|Repubblika ta 'Malta
|Form of government
|Telephone area code
The Republic of Malta lies about 90 km south of
Sicily in the Mediterranean Sea and consists of the
three islands Malta (246 km²), Gozo (67 km²) and Comino
(3 km²). The three islands, along with two smaller,
uninhabited islands, form the rest of a land bridge that
connected Sicily to North Africa 15 million years ago.
The main island of Malta occupies around 80% of the
total national area (316 km²) and consists of a
limestone plateau which gradually rises from the
northeast to the southwest to a height of up to 253 m (Bingemma
Heights). Large areas are karstified, there are no
rivers or natural lakes on the island. The coast is rich
in bay and flat in the north and east, in the south and
west there are cliffs with numerous caves. The capital
of the Republic, Valletta,is located on the island of
Malta . The island of Gozo is five kilometers northwest
of Malta and also consists of a limestone plateau that
is up to 176 m high. The island of Comino, which is only
three square kilometers in size, is located between Gozo
Malta has a Mediterranean climate with hot summers
and mild winters. In the capital Valletta, the average
temperature in July is 26 กใ C, in January 13 กใ C. In
summer, maximum values of up to 42 กใ C can be reached.
The average annual rainfall is 550 mm and falls mostly
from November to February.
Flora and fauna
There is hardly anything left of the original island
vegetation, today there are hardwood plants and shrub
willow (maquis and garigue), which have taken the place
of the former forests. Typical examples include thyme,
lavender and milkweed. Many of the plant species
available today have been imported to the island, such
as oil and carob trees, Aleppo pine and oleanders.
Larger wild animals are no longer found in Malta. The
animal world is poor in species, eg hedgehogs, mice,
rabbits, rats, lizards and snakes are common. It is
still common to hunt local songbirds (larks, thrushes,
blue alder) and the migratory birds that pass through
twice a year.
A total of 399,000 people live in the Republic of
Malta, most of them on the main island. With over 1 260
residents per square kilometer, the population density
is very high. The largest city is Birkirkara with around
22 500 residents, followed by Qormi (18 500) and Mosta
(18 100). The capital Valletta has around 7 100
residents. According to COUNTRYAAH, 95.7% of the population are Maltese, the
descendants of the many different conquerors of the
islands (Phoenicians, Arabs, Italians, Normans). The
largest minority are British with around 2% of the total
population. An estimated 400,000 Maltese live abroad.
The official languages in Malta are English and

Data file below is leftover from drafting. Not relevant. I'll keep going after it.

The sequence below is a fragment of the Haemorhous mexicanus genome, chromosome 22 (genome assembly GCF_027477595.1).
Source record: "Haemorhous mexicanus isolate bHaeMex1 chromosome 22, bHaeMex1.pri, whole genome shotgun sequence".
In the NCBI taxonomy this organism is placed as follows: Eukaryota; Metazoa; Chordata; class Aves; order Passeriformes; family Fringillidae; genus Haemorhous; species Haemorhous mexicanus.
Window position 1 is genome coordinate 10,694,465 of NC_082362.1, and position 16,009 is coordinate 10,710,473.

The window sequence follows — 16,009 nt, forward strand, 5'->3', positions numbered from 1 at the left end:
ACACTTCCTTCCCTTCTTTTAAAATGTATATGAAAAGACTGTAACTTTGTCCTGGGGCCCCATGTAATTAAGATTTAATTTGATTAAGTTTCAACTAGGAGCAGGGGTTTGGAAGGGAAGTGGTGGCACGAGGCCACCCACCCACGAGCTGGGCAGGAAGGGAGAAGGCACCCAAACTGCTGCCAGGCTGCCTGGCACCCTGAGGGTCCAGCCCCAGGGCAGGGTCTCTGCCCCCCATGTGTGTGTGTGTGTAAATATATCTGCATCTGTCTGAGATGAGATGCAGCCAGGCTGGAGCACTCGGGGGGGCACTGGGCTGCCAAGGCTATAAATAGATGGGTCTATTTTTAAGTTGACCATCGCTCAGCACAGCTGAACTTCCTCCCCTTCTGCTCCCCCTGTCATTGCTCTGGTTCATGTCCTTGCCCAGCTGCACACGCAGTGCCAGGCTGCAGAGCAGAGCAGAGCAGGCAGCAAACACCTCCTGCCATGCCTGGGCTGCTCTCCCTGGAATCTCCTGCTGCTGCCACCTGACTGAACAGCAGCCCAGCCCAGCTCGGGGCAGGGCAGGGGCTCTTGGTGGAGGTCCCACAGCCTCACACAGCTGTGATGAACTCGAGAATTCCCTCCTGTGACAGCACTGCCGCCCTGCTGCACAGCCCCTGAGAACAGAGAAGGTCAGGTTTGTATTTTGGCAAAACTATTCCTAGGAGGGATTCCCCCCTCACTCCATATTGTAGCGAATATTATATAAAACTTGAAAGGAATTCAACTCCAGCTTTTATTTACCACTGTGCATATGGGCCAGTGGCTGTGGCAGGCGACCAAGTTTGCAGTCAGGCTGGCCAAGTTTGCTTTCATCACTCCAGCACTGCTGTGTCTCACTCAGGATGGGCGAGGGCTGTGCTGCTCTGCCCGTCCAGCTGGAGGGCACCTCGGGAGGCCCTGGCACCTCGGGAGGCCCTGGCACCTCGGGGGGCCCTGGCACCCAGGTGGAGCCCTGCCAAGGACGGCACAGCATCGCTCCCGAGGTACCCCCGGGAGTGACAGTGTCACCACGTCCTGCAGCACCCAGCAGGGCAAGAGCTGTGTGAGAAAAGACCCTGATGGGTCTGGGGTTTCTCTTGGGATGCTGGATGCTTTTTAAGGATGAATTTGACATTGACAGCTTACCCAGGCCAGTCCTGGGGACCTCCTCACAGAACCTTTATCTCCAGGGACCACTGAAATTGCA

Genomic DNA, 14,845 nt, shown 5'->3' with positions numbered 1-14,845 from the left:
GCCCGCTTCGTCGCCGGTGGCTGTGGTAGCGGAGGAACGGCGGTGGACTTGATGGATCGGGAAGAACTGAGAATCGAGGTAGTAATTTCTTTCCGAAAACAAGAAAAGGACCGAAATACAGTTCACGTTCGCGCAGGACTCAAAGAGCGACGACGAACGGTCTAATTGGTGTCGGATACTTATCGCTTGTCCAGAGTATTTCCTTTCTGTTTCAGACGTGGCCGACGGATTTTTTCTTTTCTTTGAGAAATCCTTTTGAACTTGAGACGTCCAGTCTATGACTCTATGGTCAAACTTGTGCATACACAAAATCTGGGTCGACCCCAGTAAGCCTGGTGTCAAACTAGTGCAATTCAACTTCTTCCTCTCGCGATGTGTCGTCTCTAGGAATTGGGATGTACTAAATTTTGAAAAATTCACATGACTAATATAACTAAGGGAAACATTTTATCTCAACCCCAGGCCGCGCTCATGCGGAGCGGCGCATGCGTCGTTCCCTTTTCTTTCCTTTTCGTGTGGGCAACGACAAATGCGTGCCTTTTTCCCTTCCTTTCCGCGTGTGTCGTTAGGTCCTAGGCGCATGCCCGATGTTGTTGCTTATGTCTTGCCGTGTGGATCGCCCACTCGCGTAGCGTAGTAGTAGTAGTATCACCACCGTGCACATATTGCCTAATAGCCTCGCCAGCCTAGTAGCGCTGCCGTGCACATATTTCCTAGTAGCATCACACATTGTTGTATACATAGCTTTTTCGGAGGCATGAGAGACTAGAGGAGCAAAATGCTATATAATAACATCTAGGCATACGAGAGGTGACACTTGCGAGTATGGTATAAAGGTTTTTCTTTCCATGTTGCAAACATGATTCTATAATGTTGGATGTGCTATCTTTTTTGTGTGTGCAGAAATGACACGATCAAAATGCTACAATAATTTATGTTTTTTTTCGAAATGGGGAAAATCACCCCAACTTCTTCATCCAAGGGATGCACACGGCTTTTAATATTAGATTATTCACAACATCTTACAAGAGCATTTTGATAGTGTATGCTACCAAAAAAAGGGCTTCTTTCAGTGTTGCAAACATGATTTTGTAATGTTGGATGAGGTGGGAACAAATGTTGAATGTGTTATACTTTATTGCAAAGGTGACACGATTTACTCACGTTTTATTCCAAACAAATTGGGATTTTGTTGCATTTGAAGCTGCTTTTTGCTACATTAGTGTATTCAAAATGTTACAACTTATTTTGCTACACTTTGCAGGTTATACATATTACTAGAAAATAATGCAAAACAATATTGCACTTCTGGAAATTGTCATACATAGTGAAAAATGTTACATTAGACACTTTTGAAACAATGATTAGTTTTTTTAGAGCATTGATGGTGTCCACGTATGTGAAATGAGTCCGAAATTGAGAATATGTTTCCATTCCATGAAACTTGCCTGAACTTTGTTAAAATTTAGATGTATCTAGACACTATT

Maltese, an Arabic-language with Italian elements. Over
95% of the population are Roman Catholic, the British on
the island are mostly Anglicans.
Social, health and education systems meet European
standards. Life expectancy averages 79 years and
population growth is 0.4%. 93% of the Maltese population
can read and write.
Malta is a parliamentary republic under the
constitution adopted in 1974. The head of state is the
President (George Abela since April 2009), who is
elected by the parliament for five years and primarily
performs representative tasks. The head of the
government is the Prime Minister (since March 2013
Joseph Muscat), who is usually the representative of the
strongest party in Parliament and is appointed by the
The legislature lies with the parliament, which
consists of one chamber. The 67 members are elected by
the people on the basis of proportional representation
for a term of five years. The ruling party is sometimes
granted additional seats to ensure a stable majority in
parliament. The two major political parties in Malta are
the Nationalist Party (NP) and the socialist Labor
Malta has relatively stable growth rates and is one
of the wealthiest countries. The unemployment rate for
2012 was 6.4%.
Agriculture only plays a subordinate role, only
around 20% of the population's own needs can be covered
by Maltese products and only 2% of the gross domestic
product (GDP) is generated in this sector. Potatoes,
citrus fruits, melons, cereals (wheat, barley) and wine
are mainly grown. On the small island of Comino there is
intensive sheep farming.
The most important economic sectors are electronics
and textile production, Valletta's shipyards in Grand
Harbor and Marsamxett Harbor, trade, insurance and
banking, service providers and tourism. 77% of GDP is
generated in the service sector; the number of visitors
is constantly increasing.
The main exports of Malta are mineral oils and
lubricants, as well as machinery and transport
equipment, which are bought by China, Singapore, the
United States and the major EU countries. Above all, the
same goods are imported; these come mainly from Italy
and other EU countries.
The euro was introduced on January 1, 2008.